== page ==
Your Reading List

Sleigh Day — A Moving Experience

On Sunday, March 29 fifteen sleighs gathered at the farm of Steve Novalkowsky, situated just outside the northwest boundary of Riding Mountain National Park. Steve and Clint Marzoff organize these excursions, held every Sunday in February and March.

There were horse-drawn sleighs of every description, some with traditional hay bale seating and one outfitted with old church pews. The teams were all shapes and sizes, too, including huge, handsome Percherons, gentle giant Belgians, colourful paint mares and perfectly matched palomino quarter-horses.

The scene was bustling with almost 70 people hitching their teams, loading picnic containers, offering extra blankets and calling out to each other in welcome and friendship. A little coated dog trotted after its owner and smiles of anticipation were all around.

The sleighs formed a long line as the teams pulled out. It was an awesome sight and a feast for the senses as well. The smells of horses and leather permeated the fresh, spring air. Horses whinnied, sleigh bells jingled and the drivers used gentle voices to settle and encourage their horses.

There was a real sense of adventure as the horses entered Riding Mountain National Park, negotiating growth caused by tree fungus. There were fresh moose prints, deer trails, elk droppings, and wolf tracks, but the expedition made too much noise for any viewings.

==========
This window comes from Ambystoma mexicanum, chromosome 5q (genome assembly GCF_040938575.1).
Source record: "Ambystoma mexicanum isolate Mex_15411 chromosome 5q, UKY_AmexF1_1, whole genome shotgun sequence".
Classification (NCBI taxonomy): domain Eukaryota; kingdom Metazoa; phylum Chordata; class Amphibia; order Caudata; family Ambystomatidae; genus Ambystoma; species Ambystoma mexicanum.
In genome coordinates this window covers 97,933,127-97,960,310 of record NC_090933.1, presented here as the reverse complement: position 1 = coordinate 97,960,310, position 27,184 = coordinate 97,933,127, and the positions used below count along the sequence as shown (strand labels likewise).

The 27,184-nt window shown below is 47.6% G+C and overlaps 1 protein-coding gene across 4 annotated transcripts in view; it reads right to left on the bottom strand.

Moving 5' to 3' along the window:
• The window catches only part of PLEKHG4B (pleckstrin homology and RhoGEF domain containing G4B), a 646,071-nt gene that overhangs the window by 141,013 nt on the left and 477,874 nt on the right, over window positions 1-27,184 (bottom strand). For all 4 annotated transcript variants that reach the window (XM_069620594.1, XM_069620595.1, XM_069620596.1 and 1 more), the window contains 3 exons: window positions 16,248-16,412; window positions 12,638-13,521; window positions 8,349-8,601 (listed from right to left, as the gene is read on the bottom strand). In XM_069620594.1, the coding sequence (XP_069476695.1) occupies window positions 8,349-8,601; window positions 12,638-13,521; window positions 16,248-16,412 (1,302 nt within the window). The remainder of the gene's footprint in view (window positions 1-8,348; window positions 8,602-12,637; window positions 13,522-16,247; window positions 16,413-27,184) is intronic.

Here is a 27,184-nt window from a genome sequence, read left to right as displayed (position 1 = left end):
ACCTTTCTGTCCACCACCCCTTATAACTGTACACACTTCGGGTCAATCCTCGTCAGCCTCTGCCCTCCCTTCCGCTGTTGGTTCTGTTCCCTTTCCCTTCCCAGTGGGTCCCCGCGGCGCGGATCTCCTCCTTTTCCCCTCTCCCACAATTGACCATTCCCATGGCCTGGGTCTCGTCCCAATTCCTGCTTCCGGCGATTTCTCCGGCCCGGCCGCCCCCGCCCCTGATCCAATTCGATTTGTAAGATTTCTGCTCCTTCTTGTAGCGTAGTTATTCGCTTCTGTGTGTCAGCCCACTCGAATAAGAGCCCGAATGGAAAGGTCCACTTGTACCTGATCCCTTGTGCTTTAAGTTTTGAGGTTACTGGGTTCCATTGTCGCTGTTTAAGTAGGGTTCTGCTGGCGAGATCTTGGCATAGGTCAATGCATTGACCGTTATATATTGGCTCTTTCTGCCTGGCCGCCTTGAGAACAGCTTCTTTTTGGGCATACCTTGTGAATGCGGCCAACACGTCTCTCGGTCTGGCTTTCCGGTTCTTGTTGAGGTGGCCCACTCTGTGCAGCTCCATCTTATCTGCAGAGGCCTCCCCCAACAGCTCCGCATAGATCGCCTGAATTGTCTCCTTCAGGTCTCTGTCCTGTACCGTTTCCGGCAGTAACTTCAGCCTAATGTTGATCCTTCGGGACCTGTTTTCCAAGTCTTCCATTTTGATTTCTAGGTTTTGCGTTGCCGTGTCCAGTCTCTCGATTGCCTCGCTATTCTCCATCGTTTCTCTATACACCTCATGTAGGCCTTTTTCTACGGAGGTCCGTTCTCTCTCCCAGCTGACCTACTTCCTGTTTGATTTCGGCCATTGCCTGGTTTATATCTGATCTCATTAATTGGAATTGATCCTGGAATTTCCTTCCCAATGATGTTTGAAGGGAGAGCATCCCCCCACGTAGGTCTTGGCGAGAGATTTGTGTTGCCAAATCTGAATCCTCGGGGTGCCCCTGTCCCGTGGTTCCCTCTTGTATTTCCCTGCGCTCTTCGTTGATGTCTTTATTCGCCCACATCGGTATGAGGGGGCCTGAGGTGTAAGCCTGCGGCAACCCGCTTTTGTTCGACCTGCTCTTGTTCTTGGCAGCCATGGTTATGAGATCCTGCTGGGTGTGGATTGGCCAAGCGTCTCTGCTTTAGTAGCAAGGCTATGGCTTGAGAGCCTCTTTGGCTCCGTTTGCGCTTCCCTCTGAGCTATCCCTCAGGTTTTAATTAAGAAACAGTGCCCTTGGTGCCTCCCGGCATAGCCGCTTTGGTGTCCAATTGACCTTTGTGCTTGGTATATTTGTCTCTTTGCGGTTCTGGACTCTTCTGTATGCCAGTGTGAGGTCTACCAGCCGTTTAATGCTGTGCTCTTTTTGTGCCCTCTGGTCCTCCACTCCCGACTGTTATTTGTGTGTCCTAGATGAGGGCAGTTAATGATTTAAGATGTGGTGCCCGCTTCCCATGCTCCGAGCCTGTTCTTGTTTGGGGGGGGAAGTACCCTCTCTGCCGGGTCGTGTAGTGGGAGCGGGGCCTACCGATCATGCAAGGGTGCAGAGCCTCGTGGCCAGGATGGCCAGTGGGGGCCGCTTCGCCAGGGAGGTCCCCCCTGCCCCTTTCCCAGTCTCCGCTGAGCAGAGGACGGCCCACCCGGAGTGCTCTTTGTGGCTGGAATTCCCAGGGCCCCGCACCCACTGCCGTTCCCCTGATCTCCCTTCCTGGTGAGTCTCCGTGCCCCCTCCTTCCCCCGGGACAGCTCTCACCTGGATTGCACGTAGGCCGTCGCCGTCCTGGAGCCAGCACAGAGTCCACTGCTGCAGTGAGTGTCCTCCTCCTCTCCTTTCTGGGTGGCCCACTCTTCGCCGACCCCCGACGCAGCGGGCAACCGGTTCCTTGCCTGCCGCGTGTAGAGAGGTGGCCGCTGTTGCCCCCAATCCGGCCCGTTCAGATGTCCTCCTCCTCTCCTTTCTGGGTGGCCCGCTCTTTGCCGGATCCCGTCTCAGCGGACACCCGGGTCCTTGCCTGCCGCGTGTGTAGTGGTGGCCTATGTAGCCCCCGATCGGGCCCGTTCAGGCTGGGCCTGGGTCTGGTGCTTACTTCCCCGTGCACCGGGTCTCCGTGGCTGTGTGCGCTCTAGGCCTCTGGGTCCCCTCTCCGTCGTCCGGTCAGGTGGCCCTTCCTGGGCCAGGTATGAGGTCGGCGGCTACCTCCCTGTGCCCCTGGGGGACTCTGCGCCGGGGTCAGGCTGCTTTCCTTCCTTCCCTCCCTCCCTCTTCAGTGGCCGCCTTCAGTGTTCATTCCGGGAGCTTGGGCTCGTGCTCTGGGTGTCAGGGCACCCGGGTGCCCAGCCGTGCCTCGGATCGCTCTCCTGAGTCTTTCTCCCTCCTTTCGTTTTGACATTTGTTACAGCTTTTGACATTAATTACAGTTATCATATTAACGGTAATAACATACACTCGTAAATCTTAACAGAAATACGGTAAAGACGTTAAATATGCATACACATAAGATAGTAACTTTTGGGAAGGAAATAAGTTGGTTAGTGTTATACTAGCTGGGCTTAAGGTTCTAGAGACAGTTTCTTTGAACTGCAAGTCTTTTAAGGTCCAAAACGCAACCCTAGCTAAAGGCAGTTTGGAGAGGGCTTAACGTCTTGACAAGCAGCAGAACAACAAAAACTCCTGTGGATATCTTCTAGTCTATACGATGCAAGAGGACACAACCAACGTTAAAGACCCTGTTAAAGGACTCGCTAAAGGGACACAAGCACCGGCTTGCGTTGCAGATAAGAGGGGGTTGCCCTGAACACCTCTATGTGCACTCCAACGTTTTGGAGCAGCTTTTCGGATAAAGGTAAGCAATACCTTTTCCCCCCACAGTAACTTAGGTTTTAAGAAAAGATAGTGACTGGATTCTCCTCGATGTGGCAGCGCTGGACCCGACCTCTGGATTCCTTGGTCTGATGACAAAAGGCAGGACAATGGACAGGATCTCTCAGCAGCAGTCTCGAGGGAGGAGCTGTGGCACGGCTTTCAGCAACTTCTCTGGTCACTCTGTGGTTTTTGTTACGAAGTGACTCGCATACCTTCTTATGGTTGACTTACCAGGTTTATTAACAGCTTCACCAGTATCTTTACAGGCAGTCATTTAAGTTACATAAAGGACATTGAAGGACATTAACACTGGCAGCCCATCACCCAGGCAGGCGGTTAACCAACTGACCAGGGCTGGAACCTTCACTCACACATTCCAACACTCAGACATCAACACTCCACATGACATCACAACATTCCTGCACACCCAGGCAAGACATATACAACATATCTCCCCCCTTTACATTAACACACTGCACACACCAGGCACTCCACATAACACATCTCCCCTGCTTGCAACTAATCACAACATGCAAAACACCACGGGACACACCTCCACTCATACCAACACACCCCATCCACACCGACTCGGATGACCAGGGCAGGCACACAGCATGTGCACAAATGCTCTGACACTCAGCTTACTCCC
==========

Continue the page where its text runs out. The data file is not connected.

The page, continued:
There was a 15-minute break at Kay’s Lake Cabin, were people were able to stretch their legs, use the facilities and peek into the rustic warden accommodation. The final destination was Kay’s Lake Campground. Fires were started, smokies roasted and lunches gobbled up, while horses, tethered to hitching rails and trees, rested in the sunshine.

A brave grey jay fluttered repeatedly to the ground, hopeful of handouts. Kids lobbed snowballs and a couple of “face washes” were witnessed. The ambience was heartfelt and horse lovers were pronounced “good people.”

Altogether, the trip covered 12 miles and lasted all afternoon. From the campground, the route back only took 40 minutes and the last run of the season was over. Anyone with a team of horses is welcome to join in. But, you don’t have to have your own team and sleigh to participate, as many folks have room in their sleighs for occasional passengers.

About the author

Comments

explore

Stories from our other publications